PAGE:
Although they are one of the largest not for profit organisations with over 150 years of practical experience working with Australians in need, Mission Australia needed to raise awareness about the work they do and the overwhelming number of Australians in need of help.
As Mission Australia supports Australians through various issues including unemployment, addictions, housing and mental health – the message need to be simple, get people’s attention and reflect their brand proposition of ‘Standing Together With Australians in Need Until They Can Stand For Themselves’.
With Facebook as a primary channel, a series of videos were developed that focused around the core narrative of homelessness, in particular, the majority you do not see.
Filmed in Alexandria Homemakers Centre the approach was more of a ‘social experiment’ to see how people would react when a homeless ‘couch surfer’ was placed in the middle of the mall on a busy Saturday. Would they #notice?
The passer-by’s were then interviewed and asked to describe homelessness and what they thought of the teenage girl (*actress) sleeping on the couch. Many describing the common perception of ‘homelessness’ of those sleeping rough on the street, generally older, dirty and possibly struggling with an addiction – we revealed that this is actually only 6% of homelessness, and that the girl on the couch actually is more common a scenario. With 94% of homelessness in Australia effectively ‘hidden’ away, sleeping in cars, in shelters, boarding homes or on friends couches. Often because they feel unsafe at home.
The reactions we captured formed the series and brought the ‘hidden’ problem to light by staging the event where people were going about their everyday life, looking at home furnishings. Many found it eye opening and surprising.
By using the public’s voice to tell the story, the videos are beautifully emotive and uplifting to encourage viewers to share, watch more, join the #NoticeUs movement and potentially be inspired to donate and Mission Australia help more Australians take back their independence.
A total of 8 videos were developed and advertised on Facebook, Twitter and LinkedIn, another 3 for Instagram. Currently across a range of clients and a range of industries we see videos lose around 60% of viewers in the first 3 seconds, 71% in the first 6 seconds and 84% by the 15 second mark when they are auto-playing the video. The only videos that truly bucked the trend were ones featuring their key message in the first three seconds which is why each of the 8 videos were crafted with this in mind and are visually impactful within this window. Various creative materials were also developed such as staff LinkedIn banners, Corporate Facebook and Twitter Banners and various images for Mission Australia’s donation landing page. The Alexandria Homemaker Centre also got involved in support of the #NoticeUS campaign with a video and an internal video with CEO of Mission Australia, Catherine Yeo encouraging staff to be proud and share the work.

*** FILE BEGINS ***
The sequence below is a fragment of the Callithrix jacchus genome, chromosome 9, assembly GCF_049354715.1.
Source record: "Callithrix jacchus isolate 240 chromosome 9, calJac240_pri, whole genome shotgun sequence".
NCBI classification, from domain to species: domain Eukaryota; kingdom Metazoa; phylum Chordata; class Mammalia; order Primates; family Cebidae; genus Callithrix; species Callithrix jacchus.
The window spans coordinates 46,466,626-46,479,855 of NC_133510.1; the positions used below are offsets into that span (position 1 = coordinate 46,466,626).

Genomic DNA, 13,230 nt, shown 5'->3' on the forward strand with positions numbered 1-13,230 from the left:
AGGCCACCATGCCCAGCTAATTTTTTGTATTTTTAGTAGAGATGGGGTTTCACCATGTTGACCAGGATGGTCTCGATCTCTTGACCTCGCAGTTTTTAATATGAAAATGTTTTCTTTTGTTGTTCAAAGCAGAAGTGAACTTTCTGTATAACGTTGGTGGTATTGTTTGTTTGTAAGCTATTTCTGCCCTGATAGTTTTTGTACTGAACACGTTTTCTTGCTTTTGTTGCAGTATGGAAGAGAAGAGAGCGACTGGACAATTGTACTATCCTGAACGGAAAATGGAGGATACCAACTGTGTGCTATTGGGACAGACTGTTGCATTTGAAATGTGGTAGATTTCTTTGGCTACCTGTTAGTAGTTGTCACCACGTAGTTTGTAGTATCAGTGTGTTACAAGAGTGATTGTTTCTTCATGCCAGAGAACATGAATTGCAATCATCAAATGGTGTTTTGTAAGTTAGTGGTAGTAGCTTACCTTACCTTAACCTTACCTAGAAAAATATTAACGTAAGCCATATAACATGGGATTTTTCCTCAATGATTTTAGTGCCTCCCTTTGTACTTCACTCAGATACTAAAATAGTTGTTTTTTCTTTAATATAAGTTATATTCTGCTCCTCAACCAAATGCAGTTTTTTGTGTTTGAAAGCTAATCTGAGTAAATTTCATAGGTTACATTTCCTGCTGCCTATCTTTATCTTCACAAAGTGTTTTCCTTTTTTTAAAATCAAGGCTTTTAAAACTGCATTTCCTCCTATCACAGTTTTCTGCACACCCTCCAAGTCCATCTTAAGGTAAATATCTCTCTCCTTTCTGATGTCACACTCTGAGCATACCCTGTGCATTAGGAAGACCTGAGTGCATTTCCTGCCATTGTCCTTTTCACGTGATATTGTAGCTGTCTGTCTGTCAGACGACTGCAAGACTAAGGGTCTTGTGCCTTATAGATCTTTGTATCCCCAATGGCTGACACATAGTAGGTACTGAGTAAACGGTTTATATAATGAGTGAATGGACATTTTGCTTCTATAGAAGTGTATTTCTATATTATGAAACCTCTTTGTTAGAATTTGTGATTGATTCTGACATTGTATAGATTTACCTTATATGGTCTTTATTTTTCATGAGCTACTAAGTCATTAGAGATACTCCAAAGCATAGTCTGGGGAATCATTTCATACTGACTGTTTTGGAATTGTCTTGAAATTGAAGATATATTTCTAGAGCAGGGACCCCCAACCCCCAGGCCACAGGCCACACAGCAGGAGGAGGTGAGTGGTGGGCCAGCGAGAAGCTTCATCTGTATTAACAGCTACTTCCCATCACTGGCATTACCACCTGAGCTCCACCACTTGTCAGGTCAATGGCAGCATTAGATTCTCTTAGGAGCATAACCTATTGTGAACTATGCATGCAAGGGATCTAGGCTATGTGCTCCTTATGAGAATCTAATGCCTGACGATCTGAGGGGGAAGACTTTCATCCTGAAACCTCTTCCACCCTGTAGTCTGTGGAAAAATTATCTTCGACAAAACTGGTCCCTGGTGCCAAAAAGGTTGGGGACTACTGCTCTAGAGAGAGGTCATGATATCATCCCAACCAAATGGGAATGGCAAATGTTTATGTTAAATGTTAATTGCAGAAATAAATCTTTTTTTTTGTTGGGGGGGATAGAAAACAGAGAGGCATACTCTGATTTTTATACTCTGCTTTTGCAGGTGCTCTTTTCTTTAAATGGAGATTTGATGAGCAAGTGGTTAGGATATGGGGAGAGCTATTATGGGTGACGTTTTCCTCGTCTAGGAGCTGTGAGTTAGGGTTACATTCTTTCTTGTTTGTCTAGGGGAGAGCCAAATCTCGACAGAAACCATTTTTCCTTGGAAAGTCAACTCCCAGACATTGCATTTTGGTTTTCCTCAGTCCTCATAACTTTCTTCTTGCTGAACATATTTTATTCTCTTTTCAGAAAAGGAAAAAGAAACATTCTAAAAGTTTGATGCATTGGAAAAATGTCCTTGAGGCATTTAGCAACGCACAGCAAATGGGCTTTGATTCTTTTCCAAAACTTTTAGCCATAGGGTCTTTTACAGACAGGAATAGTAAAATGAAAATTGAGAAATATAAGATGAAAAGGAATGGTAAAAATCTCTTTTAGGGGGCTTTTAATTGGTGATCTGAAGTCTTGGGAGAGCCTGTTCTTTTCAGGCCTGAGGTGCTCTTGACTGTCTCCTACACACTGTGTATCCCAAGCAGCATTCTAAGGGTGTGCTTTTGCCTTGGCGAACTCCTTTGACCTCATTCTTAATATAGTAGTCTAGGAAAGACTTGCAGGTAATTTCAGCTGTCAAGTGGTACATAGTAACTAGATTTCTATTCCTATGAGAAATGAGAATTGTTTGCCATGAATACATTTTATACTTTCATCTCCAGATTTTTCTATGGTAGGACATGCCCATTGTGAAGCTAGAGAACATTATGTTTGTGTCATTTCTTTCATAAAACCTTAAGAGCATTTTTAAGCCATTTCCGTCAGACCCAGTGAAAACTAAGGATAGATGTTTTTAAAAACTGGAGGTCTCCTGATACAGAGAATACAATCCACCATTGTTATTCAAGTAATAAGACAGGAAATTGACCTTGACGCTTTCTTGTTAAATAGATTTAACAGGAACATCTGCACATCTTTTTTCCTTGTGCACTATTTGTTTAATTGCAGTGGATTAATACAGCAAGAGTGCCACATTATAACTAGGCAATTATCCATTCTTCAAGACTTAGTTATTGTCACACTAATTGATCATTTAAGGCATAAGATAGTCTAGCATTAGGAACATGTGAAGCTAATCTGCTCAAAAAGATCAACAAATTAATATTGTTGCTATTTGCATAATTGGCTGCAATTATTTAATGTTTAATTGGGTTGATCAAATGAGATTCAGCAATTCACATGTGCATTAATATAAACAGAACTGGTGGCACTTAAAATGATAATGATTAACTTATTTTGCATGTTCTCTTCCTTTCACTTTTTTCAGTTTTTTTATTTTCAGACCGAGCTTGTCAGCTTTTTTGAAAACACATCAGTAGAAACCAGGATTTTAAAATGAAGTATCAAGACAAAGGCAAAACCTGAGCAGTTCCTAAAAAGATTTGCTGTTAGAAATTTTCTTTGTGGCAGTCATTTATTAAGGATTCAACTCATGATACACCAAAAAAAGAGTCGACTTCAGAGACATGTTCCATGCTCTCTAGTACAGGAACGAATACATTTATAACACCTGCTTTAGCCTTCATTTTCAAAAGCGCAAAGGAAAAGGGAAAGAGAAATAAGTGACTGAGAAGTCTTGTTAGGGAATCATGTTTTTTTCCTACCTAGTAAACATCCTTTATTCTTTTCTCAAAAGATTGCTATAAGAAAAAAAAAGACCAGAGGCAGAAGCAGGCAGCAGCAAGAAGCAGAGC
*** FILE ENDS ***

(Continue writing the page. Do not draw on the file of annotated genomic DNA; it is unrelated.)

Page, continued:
- With an overall reach of 7,678,256 across all channels, the noise and engagement generated around the #NoticeUs content was outstanding
- The #NoticeUS videos had 3,216,785 views, 11,670,904 impressions and a click through rate of 3.99%
- Viewers averaged between 10-20 seconds video view time on each ad, leading the campaign as a whole to be viewed for over 11,000 hours
- On the campaigns primary channel, Facebook, the videos were shared 12,460 times with the top Facebook ad receiving 843,332 views, 5,141 likes, 676 shares and 88 comments proving that the content was not only interesting, but sparked conversation.
- The brands Facebook page also saw a follower growth of 61% and the media monitoring report showed that 73.18% of all public mentions of the campaign on Facebook, with keywords ‘Homelessness’, ‘@MissionAust’, ‘NoticeUS’, ‘Mission’ ranking highly
- 23,588 people clicked through to visit the #NoticeUS landing page where they could watch other videos, read quotes from the day, subscribe to Mission Australia news and donate.